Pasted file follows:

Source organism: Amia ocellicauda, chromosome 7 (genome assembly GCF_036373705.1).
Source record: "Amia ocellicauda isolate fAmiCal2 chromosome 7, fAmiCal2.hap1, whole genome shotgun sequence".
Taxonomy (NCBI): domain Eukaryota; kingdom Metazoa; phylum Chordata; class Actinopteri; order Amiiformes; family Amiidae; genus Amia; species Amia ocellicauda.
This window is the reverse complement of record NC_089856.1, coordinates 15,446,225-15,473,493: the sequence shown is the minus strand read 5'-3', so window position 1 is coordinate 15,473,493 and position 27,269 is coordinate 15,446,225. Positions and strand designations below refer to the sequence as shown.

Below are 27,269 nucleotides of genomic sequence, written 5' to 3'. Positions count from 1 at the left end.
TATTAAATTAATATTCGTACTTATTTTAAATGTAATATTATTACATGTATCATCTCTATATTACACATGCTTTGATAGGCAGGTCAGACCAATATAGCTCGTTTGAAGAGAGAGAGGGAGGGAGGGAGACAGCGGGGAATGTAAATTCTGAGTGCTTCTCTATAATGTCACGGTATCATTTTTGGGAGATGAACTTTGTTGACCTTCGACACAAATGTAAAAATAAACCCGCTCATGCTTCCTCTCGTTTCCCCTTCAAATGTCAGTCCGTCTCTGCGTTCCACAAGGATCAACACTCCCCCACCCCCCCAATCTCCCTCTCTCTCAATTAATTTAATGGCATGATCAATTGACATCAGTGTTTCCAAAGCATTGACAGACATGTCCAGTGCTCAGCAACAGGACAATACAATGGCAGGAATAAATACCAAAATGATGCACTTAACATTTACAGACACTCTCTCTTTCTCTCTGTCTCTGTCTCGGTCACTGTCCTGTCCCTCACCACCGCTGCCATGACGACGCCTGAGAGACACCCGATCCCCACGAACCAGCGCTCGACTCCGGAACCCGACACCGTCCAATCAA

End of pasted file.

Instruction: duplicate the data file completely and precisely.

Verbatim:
Source organism: Amia ocellicauda, chromosome 7 (genome assembly GCF_036373705.1).
Source record: "Amia ocellicauda isolate fAmiCal2 chromosome 7, fAmiCal2.hap1, whole genome shotgun sequence".
Taxonomy (NCBI): domain Eukaryota; kingdom Metazoa; phylum Chordata; class Actinopteri; order Amiiformes; family Amiidae; genus Amia; species Amia ocellicauda.
This window is the reverse complement of record NC_089856.1, coordinates 15,446,225-15,473,493: the sequence shown is the minus strand read 5'-3', so window position 1 is coordinate 15,473,493 and position 27,269 is coordinate 15,446,225. Positions and strand designations below refer to the sequence as shown.

Below are 27,269 nucleotides of genomic sequence, written 5' to 3'. Positions count from 1 at the left end.
TATTAAATTAATATTCGTACTTATTTTAAATGTAATATTATTACATGTATCATCTCTATATTACACATGCTTTGATAGGCAGGTCAGACCAATATAGCTCGTTTGAAGAGAGAGAGGGAGGGAGGGAGACAGCGGGGAATGTAAATTCTGAGTGCTTCTCTATAATGTCACGGTATCATTTTTGGGAGATGAACTTTGTTGACCTTCGACACAAATGTAAAAATAAACCCGCTCATGCTTCCTCTCGTTTCCCCTTCAAATGTCAGTCCGTCTCTGCGTTCCACAAGGATCAACACTCCCCCACCCCCCCAATCTCCCTCTCTCTCAATTAATTTAATGGCATGATCAATTGACATCAGTGTTTCCAAAGCATTGACAGACATGTCCAGTGCTCAGCAACAGGACAATACAATGGCAGGAATAAATACCAAAATGATGCACTTAACATTTACAGACACTCTCTCTTTCTCTCTGTCTCTGTCTCGGTCACTGTCCTGTCCCTCACCACCGCTGCCATGACGACGCCTGAGAGACACCCGATCCCCACGAACCAGCGCTCGACTCCGGAACCCGACACCGTCCAATCAA